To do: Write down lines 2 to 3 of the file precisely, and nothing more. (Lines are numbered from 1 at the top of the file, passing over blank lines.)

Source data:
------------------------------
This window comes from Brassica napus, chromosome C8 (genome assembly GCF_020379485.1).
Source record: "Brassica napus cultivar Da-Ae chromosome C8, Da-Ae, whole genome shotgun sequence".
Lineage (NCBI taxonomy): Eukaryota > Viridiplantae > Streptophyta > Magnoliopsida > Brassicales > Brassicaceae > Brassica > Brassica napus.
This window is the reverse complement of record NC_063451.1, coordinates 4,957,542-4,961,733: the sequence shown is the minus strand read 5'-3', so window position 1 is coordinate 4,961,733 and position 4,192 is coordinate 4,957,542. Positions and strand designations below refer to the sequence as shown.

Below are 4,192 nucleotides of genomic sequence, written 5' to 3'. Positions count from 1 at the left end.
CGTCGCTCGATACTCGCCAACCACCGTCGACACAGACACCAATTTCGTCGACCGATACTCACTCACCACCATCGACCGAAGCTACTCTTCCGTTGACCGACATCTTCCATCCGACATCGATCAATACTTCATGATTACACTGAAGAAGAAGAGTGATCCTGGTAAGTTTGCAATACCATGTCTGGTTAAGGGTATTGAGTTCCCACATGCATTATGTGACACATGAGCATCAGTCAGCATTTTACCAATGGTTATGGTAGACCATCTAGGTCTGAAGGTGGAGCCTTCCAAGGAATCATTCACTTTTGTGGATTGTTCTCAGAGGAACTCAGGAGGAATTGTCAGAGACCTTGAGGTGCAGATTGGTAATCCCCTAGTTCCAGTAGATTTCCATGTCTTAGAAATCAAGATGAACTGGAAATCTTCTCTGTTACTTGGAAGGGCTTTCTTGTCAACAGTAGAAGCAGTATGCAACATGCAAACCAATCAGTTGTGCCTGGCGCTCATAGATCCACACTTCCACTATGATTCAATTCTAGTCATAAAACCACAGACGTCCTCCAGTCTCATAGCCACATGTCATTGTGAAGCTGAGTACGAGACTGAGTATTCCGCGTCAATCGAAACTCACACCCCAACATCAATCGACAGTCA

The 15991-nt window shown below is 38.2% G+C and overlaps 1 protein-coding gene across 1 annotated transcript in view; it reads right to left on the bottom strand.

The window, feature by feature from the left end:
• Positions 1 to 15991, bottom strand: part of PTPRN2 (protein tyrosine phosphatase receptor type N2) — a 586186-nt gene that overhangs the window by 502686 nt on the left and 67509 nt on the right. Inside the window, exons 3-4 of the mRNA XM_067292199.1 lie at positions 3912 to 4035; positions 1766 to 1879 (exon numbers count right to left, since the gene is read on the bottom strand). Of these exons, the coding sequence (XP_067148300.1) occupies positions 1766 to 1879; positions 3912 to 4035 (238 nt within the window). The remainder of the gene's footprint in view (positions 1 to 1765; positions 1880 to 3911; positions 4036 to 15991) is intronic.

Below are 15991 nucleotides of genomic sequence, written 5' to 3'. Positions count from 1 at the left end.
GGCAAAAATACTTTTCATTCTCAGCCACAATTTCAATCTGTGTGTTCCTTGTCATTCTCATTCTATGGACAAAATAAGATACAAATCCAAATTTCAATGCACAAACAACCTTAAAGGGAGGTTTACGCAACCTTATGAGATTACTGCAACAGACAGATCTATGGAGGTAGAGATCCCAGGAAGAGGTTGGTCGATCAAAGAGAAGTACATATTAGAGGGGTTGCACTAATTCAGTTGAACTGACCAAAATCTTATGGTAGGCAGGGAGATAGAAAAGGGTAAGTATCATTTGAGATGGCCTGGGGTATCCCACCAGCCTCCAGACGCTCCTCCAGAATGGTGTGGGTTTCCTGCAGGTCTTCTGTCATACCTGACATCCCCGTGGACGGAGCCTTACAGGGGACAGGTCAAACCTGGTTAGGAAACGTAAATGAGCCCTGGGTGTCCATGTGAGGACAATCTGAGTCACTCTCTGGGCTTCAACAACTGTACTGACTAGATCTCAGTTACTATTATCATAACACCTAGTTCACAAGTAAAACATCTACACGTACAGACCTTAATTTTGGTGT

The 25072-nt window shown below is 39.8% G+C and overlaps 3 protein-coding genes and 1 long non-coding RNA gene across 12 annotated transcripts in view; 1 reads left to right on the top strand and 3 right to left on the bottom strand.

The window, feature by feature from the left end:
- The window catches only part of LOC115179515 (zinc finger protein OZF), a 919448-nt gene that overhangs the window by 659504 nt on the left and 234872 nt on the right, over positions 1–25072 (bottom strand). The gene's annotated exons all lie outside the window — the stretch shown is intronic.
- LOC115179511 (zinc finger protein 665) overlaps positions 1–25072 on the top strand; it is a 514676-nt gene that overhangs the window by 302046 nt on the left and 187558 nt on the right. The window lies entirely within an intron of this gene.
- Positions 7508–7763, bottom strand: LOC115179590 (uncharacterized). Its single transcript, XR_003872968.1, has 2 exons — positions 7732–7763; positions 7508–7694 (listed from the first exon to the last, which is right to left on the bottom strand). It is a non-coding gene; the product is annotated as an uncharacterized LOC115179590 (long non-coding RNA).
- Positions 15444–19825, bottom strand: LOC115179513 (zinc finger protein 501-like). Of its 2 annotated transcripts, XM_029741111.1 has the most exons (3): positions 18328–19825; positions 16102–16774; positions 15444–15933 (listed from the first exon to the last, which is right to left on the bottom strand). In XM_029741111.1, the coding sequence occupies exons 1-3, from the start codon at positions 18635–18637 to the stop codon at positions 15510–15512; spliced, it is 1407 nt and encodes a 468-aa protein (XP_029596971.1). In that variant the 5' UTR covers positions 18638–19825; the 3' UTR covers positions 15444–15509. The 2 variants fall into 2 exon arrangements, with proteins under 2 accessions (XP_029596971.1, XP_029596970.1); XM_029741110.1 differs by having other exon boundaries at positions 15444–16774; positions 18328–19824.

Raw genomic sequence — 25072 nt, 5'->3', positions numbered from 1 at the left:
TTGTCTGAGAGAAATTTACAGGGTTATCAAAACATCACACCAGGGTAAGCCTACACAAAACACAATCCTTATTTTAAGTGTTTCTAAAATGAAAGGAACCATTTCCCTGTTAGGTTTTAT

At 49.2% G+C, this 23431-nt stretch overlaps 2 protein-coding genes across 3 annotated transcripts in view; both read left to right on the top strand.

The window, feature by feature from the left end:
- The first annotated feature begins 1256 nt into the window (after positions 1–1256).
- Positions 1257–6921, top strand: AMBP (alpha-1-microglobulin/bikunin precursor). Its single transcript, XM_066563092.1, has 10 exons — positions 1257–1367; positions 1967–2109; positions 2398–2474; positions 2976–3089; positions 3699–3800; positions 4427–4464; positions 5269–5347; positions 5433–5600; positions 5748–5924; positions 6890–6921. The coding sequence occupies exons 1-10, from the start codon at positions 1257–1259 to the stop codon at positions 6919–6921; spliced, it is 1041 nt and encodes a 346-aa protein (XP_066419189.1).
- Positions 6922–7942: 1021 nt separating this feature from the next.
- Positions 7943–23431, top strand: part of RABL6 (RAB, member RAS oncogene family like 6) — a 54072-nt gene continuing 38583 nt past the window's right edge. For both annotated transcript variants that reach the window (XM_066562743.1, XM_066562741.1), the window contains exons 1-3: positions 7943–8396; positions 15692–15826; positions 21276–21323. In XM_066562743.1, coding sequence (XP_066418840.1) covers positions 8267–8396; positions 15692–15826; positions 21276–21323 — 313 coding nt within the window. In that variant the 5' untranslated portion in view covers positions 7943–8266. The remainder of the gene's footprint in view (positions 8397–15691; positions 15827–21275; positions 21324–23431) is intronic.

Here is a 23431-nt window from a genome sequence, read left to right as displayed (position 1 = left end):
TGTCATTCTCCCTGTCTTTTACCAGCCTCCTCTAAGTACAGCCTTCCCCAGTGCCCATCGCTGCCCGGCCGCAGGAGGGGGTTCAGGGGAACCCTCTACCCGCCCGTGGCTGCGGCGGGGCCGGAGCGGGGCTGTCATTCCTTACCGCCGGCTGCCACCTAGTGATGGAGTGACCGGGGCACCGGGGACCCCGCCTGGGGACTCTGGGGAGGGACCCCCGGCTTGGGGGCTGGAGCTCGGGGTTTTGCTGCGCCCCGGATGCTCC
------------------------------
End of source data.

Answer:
Source record: "Brassica napus cultivar Da-Ae chromosome C8, Da-Ae, whole genome shotgun sequence".
Lineage (NCBI taxonomy): Eukaryota > Viridiplantae > Streptophyta > Magnoliopsida > Brassicales > Brassicaceae > Brassica > Brassica napus.